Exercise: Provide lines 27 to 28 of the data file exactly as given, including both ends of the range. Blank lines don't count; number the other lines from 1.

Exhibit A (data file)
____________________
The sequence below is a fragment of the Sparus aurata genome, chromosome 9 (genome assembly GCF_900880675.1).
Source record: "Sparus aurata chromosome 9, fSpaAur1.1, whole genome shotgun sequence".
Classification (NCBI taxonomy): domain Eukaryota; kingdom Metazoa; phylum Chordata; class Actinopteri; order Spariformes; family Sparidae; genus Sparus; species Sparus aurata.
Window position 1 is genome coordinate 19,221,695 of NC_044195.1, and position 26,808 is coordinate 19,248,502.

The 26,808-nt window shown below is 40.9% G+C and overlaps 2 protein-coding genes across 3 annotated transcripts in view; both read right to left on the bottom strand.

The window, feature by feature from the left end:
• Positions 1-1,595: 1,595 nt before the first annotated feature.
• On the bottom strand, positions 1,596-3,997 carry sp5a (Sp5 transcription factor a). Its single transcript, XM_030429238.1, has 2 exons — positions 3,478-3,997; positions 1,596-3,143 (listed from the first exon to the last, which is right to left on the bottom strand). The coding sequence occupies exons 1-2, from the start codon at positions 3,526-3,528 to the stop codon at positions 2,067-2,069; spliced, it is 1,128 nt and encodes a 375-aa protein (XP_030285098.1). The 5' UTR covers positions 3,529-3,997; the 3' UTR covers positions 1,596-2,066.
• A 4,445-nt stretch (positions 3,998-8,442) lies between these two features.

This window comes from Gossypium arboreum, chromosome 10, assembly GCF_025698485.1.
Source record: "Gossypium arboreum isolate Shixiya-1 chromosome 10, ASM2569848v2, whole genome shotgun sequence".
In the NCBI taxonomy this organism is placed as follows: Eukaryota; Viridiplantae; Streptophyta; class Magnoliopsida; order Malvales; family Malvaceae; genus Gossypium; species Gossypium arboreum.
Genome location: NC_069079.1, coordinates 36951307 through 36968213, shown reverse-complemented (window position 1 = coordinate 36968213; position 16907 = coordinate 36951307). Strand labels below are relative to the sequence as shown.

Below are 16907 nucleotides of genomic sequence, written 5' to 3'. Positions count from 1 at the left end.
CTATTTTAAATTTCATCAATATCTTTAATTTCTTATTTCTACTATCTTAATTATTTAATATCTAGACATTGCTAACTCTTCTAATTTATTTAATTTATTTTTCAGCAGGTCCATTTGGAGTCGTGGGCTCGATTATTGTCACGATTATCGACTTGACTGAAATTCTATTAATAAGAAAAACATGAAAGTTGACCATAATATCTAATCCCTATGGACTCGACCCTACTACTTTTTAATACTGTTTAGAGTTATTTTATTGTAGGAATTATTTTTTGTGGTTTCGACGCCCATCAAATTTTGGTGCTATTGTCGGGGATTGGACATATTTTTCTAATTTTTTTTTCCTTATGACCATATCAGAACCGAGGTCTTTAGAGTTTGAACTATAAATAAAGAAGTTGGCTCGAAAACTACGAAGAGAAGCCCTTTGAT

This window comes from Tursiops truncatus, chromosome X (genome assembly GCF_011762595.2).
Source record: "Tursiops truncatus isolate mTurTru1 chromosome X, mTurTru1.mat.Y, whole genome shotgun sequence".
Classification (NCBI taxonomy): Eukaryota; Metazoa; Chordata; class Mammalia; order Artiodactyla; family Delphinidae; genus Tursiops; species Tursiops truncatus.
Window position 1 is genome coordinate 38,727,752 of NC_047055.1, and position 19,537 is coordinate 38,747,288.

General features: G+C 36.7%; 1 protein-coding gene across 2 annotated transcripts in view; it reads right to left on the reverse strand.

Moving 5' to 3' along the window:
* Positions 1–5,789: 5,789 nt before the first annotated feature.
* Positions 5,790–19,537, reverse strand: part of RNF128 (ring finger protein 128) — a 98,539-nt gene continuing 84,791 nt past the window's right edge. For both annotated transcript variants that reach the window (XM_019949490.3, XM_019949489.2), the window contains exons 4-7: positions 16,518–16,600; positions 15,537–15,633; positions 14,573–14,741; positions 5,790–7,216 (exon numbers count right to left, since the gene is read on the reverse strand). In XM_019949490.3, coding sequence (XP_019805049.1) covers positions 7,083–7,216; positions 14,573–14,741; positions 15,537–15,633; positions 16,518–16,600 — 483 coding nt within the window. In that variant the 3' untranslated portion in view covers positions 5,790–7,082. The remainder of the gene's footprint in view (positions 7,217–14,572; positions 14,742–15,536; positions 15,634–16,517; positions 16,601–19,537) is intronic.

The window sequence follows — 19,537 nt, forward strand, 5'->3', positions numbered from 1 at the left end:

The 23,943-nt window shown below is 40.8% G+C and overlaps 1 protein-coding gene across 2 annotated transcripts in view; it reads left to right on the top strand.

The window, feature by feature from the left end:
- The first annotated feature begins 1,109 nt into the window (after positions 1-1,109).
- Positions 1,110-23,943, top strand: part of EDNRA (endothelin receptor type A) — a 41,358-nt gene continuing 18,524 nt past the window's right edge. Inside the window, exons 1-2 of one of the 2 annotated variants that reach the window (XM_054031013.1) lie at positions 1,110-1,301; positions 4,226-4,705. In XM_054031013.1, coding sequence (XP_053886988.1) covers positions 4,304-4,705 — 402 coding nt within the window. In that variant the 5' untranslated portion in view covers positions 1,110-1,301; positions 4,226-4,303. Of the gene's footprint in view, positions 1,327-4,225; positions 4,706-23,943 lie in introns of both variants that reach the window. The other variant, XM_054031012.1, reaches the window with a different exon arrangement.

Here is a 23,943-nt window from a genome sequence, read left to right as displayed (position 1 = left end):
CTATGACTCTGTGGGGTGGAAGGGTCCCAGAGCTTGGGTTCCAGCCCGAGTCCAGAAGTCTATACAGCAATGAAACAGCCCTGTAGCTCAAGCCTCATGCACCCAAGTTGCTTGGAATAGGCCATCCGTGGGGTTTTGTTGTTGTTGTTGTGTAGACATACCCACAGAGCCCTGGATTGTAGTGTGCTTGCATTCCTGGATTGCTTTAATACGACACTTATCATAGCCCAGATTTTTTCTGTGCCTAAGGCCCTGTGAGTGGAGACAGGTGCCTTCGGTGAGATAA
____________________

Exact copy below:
- The first annotated feature begins 1,109 nt into the window (after positions 1-1,109).
- Positions 1,110-23,943, top strand: part of EDNRA (endothelin receptor type A) — a 41,358-nt gene continuing 18,524 nt past the window's right edge. Inside the window, exons 1-2 of one of the 2 annotated variants that reach the window (XM_054031013.1) lie at positions 1,110-1,301; positions 4,226-4,705. In XM_054031013.1, coding sequence (XP_053886988.1) covers positions 4,304-4,705 — 402 coding nt within the window. In that variant the 5' untranslated portion in view covers positions 1,110-1,301; positions 4,226-4,303. Of the gene's footprint in view, positions 1,327-4,225; positions 4,706-23,943 lie in introns of both variants that reach the window. The other variant, XM_054031012.1, reaches the window with a different exon arrangement.